Hans is there the next day. Of course.
I try to ignore him, but it’s so hard. He calls up to me for hours, pleading with me. I closed the shutters earlier, but his voice still manages to reach me. I do everything I can to try and distract myself: I teach myself to dance a dance from a book on the shelf; I paint a picture of a golden sunset. But all the time, I can hear Hans’s regretful voice floating up and making me wince. His voice is full of such pain and regret it is hard not to open the shutters and tell him that he is forgiven. His apologies are sincere, and if Mother had not warned me I would have let him in.
Another reason to not address Hans is the blossoming bruise on my cheek, which hurts when I chew. It spreads all the way up to my left eye, and is a sickening black colour. It appears as if I have a permanent shadow on my face. I don’t want to be ashamed…but the bruise looks ugly and I do not want the pity of Hans.
It hurts to ignore him. It hurts to know there’s someone who may be concerned about me out there, and I have to disregard them. Life is not fair, I know that.
I dream of someone else to share my tower with. A sister, or someone who Mother would approve of. She’d be my age and have hair almost as long as mine. My sister would have the same interests as me, and we’d bond over little things. I’ve always wanted a sister. They would help me with the predicament at hand.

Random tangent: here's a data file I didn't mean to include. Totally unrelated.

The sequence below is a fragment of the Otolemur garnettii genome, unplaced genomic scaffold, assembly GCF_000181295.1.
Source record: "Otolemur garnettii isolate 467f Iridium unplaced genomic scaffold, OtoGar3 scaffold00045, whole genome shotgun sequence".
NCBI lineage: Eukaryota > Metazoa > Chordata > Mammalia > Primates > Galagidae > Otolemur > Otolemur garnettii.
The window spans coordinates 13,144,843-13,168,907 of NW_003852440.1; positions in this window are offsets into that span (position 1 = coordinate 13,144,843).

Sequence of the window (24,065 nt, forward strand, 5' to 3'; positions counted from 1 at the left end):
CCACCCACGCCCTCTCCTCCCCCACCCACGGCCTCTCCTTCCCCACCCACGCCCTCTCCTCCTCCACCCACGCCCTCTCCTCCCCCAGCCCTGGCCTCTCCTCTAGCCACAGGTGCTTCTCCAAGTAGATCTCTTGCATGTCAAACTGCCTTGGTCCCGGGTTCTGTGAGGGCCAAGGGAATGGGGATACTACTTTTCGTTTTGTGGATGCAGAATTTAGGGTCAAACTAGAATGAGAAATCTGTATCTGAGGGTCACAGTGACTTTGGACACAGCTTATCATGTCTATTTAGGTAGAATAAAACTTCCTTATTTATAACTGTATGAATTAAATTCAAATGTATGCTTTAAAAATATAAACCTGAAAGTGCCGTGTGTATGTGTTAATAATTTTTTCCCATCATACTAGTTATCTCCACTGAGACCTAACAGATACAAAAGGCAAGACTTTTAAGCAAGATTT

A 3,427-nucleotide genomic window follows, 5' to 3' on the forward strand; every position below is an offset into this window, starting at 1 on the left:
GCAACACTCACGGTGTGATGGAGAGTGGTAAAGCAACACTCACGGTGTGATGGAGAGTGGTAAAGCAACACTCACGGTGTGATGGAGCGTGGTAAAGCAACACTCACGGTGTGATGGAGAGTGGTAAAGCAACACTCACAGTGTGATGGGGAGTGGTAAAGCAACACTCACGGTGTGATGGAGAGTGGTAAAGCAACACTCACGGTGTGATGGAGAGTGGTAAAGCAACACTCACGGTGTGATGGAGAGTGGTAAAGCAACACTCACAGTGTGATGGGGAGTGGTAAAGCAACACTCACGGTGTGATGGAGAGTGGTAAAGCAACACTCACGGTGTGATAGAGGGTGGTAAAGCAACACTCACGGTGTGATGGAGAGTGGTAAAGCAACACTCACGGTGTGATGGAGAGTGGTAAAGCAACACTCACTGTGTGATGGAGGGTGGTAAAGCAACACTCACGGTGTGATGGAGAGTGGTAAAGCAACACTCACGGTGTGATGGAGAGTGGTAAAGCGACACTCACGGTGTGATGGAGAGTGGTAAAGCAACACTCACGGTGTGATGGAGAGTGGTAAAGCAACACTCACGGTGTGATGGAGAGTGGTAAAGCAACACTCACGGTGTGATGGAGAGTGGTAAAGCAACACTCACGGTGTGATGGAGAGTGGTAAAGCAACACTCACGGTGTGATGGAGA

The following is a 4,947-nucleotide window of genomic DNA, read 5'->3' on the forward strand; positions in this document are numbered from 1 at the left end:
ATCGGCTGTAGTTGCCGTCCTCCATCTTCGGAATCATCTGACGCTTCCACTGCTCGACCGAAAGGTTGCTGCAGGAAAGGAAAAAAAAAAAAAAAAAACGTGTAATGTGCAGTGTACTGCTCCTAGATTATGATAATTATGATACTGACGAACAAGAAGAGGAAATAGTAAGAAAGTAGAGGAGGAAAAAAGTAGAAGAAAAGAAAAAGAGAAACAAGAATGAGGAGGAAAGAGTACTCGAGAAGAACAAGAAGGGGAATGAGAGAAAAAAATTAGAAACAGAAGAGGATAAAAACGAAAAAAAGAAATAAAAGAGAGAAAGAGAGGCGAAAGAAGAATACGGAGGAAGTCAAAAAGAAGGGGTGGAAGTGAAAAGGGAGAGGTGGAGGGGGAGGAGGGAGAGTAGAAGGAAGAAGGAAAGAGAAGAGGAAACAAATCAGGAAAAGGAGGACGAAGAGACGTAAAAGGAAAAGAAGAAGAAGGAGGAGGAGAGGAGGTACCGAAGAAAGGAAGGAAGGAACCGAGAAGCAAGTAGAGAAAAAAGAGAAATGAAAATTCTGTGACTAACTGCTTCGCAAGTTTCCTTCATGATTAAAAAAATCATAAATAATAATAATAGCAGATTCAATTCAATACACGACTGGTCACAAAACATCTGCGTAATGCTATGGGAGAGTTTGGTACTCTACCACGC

Hans leaves at sunset. As I watch his silhouette disappear from my half-hidden crouch at the window, I feel unwelcome tears. Part of me wants to shout at him to return, and another wants to just hide from him. Is he dangerous or safe?
I’m not surprised when Hans returns the next day.
That week was long, and horribly cold. Hans returned each morning, and left at sunset. He spent his days pacing the tower and trying to shout at me. Sometimes, he talked to me about his life. He never gave in. Each night, I cried myself to sleep because I wanted to speak to him so badly. I no longer cared about my safety: my efforts were for Mother alone. His shouts grew more and more painful as the days wore on, and gritting my teeth and continuing about my business grew harder. The tower was always in darkness, with the shutters closed firmly. Mother returned every night, and did not realize my distress. My wariness of her remained.